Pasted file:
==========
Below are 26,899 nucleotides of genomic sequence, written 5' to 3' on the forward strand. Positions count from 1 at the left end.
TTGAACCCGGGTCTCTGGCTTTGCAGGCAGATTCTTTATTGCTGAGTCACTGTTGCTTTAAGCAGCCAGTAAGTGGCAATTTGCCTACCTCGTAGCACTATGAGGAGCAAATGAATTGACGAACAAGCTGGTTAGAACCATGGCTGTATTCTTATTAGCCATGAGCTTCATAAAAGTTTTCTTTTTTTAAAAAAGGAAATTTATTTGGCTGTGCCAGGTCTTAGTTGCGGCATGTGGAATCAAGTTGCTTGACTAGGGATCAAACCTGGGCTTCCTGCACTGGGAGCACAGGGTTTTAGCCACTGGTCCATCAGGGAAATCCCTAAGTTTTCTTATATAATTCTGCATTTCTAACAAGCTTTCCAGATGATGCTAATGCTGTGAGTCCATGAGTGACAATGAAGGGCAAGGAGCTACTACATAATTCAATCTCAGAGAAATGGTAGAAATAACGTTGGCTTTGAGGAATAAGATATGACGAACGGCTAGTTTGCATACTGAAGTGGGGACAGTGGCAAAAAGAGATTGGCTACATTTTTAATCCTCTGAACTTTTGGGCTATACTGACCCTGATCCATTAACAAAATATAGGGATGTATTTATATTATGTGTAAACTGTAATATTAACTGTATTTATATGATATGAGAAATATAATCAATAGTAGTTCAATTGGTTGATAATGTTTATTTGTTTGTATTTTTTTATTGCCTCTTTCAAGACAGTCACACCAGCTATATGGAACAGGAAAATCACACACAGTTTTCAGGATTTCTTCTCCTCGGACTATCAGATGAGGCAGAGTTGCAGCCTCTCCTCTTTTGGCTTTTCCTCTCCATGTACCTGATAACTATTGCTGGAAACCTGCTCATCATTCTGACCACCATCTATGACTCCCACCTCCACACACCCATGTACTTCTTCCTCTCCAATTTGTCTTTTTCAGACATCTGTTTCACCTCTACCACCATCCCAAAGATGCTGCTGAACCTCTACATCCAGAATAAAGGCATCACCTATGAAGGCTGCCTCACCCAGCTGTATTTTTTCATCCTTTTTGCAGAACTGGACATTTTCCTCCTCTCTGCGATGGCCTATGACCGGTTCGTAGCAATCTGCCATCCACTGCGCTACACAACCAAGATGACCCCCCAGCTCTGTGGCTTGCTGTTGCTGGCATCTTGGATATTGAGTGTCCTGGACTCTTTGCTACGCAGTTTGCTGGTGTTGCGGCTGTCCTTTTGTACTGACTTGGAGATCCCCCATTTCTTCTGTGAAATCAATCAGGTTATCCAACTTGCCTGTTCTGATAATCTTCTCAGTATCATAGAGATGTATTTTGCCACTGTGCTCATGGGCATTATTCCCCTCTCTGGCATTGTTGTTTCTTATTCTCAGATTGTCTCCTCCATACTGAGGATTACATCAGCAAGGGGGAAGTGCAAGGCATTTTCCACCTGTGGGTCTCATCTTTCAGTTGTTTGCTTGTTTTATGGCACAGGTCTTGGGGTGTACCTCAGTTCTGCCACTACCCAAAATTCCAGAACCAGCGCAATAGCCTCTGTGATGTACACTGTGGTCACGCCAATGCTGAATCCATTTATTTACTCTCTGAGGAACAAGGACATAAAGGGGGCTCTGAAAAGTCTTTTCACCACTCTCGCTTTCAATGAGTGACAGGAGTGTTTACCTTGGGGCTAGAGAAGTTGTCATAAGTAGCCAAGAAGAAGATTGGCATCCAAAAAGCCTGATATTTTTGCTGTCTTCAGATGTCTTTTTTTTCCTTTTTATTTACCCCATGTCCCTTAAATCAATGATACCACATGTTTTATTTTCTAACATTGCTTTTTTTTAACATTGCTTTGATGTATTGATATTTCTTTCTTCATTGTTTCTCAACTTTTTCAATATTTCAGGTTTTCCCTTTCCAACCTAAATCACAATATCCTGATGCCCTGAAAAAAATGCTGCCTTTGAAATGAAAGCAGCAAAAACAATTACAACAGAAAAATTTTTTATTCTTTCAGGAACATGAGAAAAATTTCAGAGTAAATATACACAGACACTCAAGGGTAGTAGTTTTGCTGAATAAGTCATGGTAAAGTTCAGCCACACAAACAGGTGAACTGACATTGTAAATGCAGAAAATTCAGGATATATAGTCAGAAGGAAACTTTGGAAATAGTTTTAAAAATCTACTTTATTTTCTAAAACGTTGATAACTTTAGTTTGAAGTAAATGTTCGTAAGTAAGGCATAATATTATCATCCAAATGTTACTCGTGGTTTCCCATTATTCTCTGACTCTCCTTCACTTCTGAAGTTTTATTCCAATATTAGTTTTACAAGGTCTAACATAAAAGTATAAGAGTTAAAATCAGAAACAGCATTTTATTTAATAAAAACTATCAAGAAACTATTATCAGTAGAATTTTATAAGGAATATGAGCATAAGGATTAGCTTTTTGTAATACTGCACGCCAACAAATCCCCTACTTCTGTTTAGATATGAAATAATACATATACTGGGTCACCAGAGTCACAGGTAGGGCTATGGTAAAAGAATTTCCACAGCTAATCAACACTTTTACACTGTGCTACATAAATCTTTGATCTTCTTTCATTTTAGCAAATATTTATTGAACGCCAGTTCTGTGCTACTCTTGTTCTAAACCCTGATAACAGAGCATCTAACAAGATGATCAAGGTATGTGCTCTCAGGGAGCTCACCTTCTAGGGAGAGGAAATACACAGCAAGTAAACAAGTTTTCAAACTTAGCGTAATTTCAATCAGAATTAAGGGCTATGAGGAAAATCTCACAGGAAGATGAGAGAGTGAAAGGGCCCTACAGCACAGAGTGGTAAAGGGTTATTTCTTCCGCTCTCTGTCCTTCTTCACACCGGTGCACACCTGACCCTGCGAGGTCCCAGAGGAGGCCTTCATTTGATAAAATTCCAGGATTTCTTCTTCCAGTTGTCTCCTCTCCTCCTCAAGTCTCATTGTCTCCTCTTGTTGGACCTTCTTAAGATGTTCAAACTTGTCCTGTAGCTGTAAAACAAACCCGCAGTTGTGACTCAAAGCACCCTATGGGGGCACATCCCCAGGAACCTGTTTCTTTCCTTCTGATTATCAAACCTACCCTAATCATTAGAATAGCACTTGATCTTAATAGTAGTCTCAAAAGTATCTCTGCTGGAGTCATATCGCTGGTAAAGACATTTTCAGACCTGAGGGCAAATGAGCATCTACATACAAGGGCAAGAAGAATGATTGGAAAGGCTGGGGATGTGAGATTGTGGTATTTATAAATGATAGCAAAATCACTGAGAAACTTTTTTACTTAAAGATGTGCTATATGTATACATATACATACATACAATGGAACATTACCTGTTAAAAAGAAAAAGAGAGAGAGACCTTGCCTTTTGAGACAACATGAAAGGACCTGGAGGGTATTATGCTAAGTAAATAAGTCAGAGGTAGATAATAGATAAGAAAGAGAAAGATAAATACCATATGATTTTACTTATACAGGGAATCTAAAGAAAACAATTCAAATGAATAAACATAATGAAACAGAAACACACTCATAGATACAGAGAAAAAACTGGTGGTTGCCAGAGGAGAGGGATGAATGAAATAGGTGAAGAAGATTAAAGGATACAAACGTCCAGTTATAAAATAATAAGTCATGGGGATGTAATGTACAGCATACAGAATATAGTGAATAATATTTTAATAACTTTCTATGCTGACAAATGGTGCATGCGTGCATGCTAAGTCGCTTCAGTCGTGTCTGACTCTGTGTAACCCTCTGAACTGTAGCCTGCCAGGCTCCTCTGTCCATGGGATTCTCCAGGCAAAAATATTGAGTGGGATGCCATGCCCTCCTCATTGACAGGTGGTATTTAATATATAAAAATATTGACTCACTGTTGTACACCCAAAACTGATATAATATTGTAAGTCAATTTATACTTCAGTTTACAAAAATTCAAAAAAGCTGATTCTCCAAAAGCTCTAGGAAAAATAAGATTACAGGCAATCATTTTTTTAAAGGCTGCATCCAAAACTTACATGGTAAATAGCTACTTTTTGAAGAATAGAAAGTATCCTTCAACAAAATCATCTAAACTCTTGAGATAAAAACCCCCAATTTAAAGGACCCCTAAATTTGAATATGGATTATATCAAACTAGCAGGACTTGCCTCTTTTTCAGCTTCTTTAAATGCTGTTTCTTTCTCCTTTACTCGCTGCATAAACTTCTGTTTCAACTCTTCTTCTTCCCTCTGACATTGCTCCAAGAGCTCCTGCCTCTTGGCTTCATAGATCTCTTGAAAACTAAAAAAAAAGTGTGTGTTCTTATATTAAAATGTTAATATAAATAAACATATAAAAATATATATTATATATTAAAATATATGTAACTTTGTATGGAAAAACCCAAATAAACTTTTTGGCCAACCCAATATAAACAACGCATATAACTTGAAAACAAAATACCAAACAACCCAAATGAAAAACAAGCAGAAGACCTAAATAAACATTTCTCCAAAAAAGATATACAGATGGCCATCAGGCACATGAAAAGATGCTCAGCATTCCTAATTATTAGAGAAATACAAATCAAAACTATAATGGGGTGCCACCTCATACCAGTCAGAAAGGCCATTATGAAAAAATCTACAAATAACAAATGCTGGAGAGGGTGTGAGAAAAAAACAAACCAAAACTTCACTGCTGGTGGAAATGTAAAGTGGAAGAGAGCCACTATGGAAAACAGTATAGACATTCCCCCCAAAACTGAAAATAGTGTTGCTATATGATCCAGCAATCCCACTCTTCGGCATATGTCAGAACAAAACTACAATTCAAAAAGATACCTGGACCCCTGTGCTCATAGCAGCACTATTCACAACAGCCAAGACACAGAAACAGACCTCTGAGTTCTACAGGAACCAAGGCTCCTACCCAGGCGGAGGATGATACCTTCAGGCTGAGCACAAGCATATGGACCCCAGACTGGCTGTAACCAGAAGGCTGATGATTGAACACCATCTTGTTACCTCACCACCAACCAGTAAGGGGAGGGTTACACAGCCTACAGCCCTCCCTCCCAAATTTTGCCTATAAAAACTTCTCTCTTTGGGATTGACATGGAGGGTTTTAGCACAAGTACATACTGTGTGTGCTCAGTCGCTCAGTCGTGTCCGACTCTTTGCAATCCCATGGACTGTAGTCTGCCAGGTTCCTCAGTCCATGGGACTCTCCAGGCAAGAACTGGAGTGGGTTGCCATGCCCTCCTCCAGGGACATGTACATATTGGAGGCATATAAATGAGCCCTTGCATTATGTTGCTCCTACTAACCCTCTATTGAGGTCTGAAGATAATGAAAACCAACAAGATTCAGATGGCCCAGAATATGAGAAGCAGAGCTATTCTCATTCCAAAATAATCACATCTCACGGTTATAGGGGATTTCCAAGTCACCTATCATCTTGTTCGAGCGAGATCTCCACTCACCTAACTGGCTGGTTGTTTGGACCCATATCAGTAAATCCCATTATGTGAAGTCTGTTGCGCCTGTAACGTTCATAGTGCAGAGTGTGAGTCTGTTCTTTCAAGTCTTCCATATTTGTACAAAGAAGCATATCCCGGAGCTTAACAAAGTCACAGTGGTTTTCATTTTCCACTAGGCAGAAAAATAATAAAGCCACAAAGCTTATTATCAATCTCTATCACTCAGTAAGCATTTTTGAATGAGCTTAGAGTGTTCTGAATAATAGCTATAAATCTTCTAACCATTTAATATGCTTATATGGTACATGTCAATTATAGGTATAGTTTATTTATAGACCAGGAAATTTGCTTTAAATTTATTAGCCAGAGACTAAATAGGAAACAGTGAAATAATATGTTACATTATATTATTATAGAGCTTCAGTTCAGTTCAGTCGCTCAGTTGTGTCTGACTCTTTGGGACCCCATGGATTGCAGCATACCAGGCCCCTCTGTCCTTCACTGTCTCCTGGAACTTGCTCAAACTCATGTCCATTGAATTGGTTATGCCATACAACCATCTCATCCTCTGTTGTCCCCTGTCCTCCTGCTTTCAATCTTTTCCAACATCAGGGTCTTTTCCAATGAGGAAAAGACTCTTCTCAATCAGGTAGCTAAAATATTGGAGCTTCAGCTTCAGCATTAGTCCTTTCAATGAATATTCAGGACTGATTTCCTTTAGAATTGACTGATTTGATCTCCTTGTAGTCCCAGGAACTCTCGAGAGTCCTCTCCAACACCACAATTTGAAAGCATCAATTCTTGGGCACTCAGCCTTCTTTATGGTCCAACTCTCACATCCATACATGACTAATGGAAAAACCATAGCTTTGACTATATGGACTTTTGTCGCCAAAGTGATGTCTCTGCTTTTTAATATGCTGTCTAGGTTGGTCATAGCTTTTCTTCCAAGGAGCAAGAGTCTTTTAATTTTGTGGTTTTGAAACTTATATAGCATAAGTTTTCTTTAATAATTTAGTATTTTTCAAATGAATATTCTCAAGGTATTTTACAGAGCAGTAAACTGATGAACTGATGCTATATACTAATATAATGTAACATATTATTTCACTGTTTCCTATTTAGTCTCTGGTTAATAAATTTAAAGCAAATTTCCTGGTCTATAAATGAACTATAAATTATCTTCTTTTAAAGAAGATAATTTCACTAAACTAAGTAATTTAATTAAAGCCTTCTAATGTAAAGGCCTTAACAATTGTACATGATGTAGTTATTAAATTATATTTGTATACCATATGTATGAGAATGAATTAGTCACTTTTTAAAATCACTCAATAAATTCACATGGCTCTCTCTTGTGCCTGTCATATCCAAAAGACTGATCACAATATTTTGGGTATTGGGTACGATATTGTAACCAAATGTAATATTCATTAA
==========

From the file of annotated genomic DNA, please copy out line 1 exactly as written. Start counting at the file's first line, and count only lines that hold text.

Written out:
Below are 26,899 nucleotides of genomic sequence, written 5' to 3' on the forward strand. Positions count from 1 at the left end.